Chinese pianist Lang Lang has signed to Sony Music. The 27-year-old moves from Deutsche Grammophon, the label he joined in 2003. In the years since, his virtuoso talent and media appeal have propelled him to the status of one of classical music’s highest-profile stars, not least in China where he has become a figurehead for the country’s burgeoning enthusiasm for classical music.
Earl Wild was one of the greatest pianists in history. In many ways he may be said to be unique. His omnivorous repertoire took in the works of more composers than almost any other pianist – from Buxtehude, Bach and Mozart through all the great pianist-composers of the 19th century (and a few more besides) to Hindemith, Copland, Menotti, Creston and Gould.
Anne Sofie von Otter has signed a deal with French label Naïve. The Swedish mezzo-soprano leaves Deutsche Grammophon, which this month releases her album of Baroque arias, entitled “Ombre de mon amant”, on its Archiv label. Von Otter’s first album for Naïve will be a jazz collaboration with Brad Mehldau, including jazz standards, jazz versions of Beatles songs and some pieces specially composed for her by Mehldau. The programme will be based on repertoire which can be heard at Wigmore Hall on June 2.
The Sixteen, directed by Harry Christophers, will be setting out on The Choral Pilgrimage in February, a tour that takes in cathedrals and churches throughout England, Wales and Scotland. The programme features three leading Tudor composers, William Byrd, Thomas Tallis and John Sheppard. As Christophers says in his introduction to the Pilgrimage "All three composers lived through decades of religious turmoil in sixteenth-century England and expressed in different ways their devotion to the Catholic faith."
Simone Dinnerstein, who rocketed to fame in 2007 with her Goldberg Variations recording for which she had raised the money herself, has been signed by Sony Classical. The New York-based pianist was previously signed to Telarc, who released both the Bach and her follow-up disc “The Berlin Concert”. Both recordings reached No 1 on the US Billboard Classical chart.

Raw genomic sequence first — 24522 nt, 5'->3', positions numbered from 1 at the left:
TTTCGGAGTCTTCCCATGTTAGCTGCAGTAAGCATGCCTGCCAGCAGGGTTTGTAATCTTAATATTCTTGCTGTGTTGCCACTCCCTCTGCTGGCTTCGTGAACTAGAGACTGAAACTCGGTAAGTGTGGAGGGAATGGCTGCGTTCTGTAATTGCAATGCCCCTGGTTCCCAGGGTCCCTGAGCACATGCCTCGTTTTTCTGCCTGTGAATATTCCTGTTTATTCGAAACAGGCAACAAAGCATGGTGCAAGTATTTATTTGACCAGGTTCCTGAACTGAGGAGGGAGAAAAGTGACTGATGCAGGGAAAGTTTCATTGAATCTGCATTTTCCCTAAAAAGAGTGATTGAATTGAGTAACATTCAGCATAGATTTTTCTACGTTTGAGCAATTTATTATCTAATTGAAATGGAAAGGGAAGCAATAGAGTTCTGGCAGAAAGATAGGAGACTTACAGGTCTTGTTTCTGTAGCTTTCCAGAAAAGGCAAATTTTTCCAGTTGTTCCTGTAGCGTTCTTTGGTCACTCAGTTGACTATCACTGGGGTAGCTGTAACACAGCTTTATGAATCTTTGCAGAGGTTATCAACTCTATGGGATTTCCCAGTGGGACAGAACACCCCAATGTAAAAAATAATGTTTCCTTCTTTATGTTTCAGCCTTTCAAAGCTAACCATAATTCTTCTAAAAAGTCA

Otmar Suitner, one of the unsung masters of the baton, died in Berlin on January 8 at the age of 87. The Austrian conductor could seduce his listeners with his elegant, warm-hearted Mozart or inspire awe with his handling of a Bruckner symphony, and happily for us he left fine recordings of both. Suitner studied piano at the Innsbruck Conservatory and, during the Second World War, at the Salzburg Mozarteum. He also studied under Clemens Krauss, whose feeling for precisely the “right” phrase or tempo was an obvious influence.
The Chinese pianist Yundi, formerly known as Yundi Li, has signed an exclusive recording contract with EMI. The contract embraces recordings of Chopin’s complete solo piano works and the first disc, to be issued in March, will be of the complete Nocturnes. Yundi, who made a number of well-received recordings for DG, shot to prominence when he won the 14th International Frederic Chopin Piano Competition in Warsaw in 2000 – he was the first pianist in 15 years to be awarded the First Prize and, at 18, also the youngest.
A season of composer films by Christopher Nupen starts on BBC Four this Friday (January 15) and runs for eight weeks at 7.30pm on Friday evenings (and on the BBC iPlayer for a week after original transmission).